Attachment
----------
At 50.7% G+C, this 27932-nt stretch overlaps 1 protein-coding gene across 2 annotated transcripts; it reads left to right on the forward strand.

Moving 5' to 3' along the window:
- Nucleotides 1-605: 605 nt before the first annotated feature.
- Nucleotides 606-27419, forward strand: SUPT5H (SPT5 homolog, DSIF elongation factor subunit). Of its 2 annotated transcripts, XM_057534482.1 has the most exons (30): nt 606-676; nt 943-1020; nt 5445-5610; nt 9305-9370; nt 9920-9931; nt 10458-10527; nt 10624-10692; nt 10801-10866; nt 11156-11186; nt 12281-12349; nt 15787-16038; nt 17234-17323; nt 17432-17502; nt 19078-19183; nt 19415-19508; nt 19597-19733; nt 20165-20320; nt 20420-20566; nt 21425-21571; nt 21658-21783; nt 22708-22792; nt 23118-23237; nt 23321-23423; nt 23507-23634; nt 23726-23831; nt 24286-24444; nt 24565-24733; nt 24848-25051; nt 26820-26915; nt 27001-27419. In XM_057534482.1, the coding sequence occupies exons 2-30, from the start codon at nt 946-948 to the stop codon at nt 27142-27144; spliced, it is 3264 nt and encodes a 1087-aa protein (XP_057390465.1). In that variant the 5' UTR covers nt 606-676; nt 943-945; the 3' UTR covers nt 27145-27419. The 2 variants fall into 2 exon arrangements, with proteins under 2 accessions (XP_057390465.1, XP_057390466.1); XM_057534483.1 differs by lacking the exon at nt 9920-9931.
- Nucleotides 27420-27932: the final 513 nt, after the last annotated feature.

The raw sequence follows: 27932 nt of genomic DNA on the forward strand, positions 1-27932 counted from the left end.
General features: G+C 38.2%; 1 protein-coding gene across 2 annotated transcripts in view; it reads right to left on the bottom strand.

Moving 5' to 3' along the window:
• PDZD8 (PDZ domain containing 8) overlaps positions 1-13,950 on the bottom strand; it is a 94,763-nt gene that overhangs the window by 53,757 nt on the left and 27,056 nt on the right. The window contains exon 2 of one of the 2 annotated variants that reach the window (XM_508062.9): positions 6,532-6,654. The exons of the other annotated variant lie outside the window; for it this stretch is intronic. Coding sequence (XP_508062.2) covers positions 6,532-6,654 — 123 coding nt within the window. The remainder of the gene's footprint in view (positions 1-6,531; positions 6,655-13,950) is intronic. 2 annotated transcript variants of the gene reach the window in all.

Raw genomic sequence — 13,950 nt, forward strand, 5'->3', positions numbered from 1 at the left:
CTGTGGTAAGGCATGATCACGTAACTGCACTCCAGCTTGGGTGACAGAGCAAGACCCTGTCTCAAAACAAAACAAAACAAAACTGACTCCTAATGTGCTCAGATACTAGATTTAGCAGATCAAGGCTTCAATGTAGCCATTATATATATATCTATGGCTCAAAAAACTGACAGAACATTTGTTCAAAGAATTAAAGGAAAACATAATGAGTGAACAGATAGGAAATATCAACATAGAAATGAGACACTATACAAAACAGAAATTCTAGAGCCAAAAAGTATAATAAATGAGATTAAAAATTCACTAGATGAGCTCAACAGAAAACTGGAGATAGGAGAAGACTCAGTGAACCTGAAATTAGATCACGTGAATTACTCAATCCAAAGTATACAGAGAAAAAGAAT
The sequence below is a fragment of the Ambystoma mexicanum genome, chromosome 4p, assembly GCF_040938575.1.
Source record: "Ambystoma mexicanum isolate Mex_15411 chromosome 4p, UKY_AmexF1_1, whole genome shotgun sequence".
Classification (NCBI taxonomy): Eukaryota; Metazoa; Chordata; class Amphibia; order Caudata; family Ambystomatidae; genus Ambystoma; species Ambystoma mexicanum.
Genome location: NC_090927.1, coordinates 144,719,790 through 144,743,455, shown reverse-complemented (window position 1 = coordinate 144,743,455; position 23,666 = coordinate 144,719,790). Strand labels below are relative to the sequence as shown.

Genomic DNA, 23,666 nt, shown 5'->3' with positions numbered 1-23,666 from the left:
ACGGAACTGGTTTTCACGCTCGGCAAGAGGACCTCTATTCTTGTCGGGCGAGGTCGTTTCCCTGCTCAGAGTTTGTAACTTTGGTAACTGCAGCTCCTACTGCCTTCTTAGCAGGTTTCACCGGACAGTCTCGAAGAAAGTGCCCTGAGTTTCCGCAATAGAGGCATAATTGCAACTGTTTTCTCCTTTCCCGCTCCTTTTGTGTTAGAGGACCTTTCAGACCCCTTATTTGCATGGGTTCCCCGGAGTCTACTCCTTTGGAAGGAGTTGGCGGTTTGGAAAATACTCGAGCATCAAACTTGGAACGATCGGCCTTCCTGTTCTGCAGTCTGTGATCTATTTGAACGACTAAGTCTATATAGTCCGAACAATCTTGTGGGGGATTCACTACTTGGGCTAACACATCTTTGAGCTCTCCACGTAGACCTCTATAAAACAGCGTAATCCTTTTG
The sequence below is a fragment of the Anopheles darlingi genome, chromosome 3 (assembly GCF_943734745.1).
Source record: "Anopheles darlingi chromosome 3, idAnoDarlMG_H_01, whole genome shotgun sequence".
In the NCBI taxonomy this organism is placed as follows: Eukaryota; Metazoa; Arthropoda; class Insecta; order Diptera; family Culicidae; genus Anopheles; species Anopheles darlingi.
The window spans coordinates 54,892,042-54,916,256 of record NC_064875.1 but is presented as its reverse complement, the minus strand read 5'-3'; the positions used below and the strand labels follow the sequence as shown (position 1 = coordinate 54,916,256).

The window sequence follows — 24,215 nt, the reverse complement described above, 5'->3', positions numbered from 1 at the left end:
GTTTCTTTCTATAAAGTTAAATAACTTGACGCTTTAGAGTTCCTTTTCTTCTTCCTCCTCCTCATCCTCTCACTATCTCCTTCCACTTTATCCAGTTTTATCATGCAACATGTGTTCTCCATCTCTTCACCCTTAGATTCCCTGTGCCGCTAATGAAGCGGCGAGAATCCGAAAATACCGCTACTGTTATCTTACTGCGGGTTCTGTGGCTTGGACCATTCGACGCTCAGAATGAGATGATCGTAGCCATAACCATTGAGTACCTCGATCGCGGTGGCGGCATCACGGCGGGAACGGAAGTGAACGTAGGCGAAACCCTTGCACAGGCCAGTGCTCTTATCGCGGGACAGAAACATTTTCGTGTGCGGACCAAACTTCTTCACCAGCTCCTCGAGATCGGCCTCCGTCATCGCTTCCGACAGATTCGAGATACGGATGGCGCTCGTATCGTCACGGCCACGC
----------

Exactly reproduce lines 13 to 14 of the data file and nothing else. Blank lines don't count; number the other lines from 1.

Source record: "Ambystoma mexicanum isolate Mex_15411 chromosome 4p, UKY_AmexF1_1, whole genome shotgun sequence".
Classification (NCBI taxonomy): Eukaryota; Metazoa; Chordata; class Amphibia; order Caudata; family Ambystomatidae; genus Ambystoma; species Ambystoma mexicanum.